When I heard my mother shout my name in that movie theater, I slid as low as I could in my seat.

  “Turn the movie back on,” someone yelled.

  “Who’s Kristin?” someone else shouted out.

  “Get her out of here,” another kid shouted.

  One of the guys in the row behind us stood up, pointed to me, and yelled, “Here she is!”

  By then my mother was walking down the aisle. She spotted me and my brothers and stopped at the end of our row.

  “Charles Thomas,” she shouted. “What is Kristy doing here?”

  “She said that you said —” Charlie began.

  “And you believed her?” my mother asked incredulously. “Come on. You’re all coming home with me.”

  “Mom, we didn’t —” said Charlie.

  “But Mom, it’s Kristy’s —” Sam whined.

  “Now!” my mother said in the mother-voice that didn’t leave any room for disagreement.

  The three of us stood up, squinched past the kids next to us, and followed our mother up the aisle.

  Some of the kids we walked past were angry at us because it was our fault that the movie had been stopped. But most of them were laughing at us, which was even worse. Charlie hissed in my ear, “You’re going to get it.” And Sam gave me a little push.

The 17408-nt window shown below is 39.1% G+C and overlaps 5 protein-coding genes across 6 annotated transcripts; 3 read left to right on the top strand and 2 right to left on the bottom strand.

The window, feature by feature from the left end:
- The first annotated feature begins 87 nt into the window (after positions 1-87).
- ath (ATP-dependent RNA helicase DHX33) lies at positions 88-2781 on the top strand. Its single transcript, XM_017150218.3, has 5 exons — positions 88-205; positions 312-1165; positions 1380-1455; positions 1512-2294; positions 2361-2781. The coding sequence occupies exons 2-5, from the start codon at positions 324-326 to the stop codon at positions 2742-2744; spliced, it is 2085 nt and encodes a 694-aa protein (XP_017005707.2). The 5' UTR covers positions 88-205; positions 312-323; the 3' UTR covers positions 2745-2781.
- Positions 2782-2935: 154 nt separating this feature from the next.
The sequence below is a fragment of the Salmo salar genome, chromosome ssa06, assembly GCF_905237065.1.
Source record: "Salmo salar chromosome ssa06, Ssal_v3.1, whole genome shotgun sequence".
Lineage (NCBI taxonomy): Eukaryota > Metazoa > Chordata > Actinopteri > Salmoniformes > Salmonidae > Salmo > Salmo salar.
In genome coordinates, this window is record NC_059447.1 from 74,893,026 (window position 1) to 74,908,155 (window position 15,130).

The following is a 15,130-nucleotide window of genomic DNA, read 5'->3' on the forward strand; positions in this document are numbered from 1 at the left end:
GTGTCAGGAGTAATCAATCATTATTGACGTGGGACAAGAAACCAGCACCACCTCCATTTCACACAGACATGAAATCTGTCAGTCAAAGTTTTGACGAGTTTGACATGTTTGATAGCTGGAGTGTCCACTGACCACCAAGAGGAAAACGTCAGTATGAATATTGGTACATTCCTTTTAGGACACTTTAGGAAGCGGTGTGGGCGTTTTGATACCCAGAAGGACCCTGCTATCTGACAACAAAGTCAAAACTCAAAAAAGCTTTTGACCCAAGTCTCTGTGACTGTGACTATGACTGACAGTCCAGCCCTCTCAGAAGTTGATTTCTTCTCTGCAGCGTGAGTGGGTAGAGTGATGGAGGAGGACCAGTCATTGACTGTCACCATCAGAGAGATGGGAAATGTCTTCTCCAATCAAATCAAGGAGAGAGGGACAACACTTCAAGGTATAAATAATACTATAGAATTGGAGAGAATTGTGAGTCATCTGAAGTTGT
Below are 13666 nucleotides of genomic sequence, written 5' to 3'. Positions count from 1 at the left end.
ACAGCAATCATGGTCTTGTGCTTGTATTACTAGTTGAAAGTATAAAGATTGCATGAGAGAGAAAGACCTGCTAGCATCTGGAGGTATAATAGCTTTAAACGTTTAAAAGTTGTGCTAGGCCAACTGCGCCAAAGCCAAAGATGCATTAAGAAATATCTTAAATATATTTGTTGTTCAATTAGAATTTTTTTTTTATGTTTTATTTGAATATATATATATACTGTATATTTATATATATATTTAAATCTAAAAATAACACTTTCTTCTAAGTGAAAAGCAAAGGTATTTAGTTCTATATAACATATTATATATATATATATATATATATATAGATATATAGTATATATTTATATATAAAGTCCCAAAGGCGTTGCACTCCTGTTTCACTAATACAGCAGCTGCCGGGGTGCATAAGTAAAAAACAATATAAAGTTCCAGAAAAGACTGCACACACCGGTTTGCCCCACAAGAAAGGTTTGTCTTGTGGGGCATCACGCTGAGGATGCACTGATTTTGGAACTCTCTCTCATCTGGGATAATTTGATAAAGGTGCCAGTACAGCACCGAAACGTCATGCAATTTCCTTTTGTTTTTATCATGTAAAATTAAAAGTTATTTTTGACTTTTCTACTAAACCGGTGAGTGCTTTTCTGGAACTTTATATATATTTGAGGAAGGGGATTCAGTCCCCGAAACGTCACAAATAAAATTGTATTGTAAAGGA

Mrs. Jones was waiting for my mother in the lobby. “I’m so sorry, Elizabeth,” she said.

  “It’s not your fault, Maxine,” my mother told her.

  “It wasn’t our fault either,” Charlie said.

  “We’ll talk about that when we get home,” my mother snapped. “And not another word from any of you until I say so.”

  I walked next to my mother on the way to the car and made sure to sit in the front seat with her. I figured that was safer than being in the back with my brothers.

  As soon as we arrived home, Mom told us to go to our rooms. “I’ll speak to each of you separately,” she said, “starting with Charlie.”